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Covid-19: Social distancing and the domino effect

LETTER | Prime Minister Muhyiddin Yassin has announced a movement control order that will last until March 31, 2020. This measure is an attempt to ensure social distancing between people. Public health experts have been urging people to practice social distancing to stop the spread of infection and slow the progress of the current pandemic.

A simple way of understanding the effect of social distancing is by using the domino effect concept. The domino effect is the situation in which something, usually something bad, happens, causing other similar events to happen.

The domino effect can be visualised by placing a row of dominoes upright, separated by a small distance. Upon pushing the first domino, the next domino in line will be knocked over and so on, until the entire row of dominoes is knocked over. Increasing the distance between the dominos will prevent the next domino to be knocked over, thus breaking the chain reaction.

Imagine the spread of a virus is like the toppling of a line of dominoes. The domino effect will not stop until the chain is broken. Thus, the transmission of infection will continue to occur until we break the chain by increasing the distance between people. If no preventive measures are taken and social distancing is not practised, the virus will continue to spread until it affects the entire population.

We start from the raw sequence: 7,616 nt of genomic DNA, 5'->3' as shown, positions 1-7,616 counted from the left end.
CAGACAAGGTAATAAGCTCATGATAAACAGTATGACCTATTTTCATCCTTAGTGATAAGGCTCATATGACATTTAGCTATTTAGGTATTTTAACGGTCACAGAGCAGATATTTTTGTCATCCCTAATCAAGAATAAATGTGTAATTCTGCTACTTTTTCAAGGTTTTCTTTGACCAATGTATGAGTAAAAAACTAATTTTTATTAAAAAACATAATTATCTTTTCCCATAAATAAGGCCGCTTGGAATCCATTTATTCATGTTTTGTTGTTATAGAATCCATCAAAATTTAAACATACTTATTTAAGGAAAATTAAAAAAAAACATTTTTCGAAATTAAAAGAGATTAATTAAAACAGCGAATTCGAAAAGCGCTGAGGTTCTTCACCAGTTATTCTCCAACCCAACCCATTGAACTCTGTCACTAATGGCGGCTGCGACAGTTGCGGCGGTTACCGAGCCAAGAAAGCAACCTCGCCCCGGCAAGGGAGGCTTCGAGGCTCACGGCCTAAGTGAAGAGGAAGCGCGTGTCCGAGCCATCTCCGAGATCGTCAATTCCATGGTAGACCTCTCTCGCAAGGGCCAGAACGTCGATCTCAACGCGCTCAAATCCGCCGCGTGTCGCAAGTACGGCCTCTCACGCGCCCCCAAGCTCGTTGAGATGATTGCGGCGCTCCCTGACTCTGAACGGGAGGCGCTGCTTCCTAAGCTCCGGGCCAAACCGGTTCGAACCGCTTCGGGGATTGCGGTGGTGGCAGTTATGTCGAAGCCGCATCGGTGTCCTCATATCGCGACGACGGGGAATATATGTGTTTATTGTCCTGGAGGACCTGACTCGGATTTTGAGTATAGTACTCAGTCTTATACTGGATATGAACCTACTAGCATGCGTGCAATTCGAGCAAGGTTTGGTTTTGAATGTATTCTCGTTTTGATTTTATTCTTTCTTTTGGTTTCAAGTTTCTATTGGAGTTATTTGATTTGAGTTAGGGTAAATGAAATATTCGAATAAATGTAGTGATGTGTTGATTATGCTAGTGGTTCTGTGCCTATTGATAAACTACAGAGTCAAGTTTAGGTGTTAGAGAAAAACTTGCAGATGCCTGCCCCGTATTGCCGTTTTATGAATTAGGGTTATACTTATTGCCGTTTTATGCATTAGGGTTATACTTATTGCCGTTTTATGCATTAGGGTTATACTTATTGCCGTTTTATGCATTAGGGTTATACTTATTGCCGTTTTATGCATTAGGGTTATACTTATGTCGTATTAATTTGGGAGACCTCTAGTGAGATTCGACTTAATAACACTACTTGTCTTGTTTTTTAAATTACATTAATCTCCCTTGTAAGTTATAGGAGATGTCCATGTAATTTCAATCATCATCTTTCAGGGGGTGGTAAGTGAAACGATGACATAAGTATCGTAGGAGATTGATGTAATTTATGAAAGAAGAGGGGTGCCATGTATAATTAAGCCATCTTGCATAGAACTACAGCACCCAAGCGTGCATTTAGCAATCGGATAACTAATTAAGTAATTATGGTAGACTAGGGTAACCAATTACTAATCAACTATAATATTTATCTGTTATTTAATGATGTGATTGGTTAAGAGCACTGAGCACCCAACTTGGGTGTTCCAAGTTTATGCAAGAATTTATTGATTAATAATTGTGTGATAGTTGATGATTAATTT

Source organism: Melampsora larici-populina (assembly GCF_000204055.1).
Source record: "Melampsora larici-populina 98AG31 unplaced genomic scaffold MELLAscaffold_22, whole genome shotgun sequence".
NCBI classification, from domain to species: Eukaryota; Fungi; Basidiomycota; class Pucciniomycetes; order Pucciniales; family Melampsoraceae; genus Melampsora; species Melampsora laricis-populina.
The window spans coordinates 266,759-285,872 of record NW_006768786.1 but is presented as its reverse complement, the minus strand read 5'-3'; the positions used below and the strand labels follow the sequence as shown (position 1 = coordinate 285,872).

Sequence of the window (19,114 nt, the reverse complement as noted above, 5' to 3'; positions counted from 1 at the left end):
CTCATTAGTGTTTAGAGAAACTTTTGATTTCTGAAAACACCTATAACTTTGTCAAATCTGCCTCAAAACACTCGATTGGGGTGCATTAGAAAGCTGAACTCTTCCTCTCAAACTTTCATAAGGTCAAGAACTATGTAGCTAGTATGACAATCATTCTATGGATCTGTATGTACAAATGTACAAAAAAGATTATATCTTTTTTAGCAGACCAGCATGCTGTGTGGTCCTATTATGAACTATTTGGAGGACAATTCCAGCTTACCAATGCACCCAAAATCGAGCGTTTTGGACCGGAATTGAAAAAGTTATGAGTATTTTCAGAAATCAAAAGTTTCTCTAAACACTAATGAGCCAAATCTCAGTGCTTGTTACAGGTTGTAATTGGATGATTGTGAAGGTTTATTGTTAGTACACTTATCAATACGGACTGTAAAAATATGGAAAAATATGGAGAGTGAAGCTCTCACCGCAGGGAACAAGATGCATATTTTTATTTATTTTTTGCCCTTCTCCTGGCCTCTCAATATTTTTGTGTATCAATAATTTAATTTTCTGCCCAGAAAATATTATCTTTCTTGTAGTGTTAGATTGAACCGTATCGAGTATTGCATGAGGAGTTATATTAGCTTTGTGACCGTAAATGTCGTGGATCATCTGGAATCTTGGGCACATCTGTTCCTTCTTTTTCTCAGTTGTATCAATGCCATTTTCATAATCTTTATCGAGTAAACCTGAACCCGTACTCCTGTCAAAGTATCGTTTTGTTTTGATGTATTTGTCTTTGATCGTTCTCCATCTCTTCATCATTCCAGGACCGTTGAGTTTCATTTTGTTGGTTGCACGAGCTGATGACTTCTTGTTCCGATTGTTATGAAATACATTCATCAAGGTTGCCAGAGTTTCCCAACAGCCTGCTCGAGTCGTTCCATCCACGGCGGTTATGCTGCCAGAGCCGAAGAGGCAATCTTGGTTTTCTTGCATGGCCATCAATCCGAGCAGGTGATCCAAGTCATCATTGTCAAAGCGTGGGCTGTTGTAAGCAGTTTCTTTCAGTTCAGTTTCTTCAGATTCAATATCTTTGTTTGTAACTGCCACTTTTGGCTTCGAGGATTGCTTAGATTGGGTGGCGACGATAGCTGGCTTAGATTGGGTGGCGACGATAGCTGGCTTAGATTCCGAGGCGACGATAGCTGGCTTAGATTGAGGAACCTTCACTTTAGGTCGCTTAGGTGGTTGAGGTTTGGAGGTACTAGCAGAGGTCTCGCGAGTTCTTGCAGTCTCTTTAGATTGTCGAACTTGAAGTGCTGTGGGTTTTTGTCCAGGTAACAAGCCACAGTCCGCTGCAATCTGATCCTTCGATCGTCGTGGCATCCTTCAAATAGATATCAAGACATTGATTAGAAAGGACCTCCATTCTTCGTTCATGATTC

Covi-19 can be spread by tiny droplets released from the nose and mouth of an infected person when they cough or sneeze. Droplets forming a direct spray are propelled up to two meters away from an infected person. These droplets can land on other people, clothing and surfaces around them. These droplets also can land in the mouths or noses of people who are nearby or possibly be inhaled into their lungs.

In this current pandemic situation, Malaysian are urged to comply with this movement control order to break the chain of infection. This to avoid the situation from becoming out of control that can result in the need for total lockdown.

The writer is an associate professor at the Social and Preventive Medicine department, Universiti Malaya.

The views expressed here are those of the author/contributor and do not necessarily represent the views of Malaysiakini.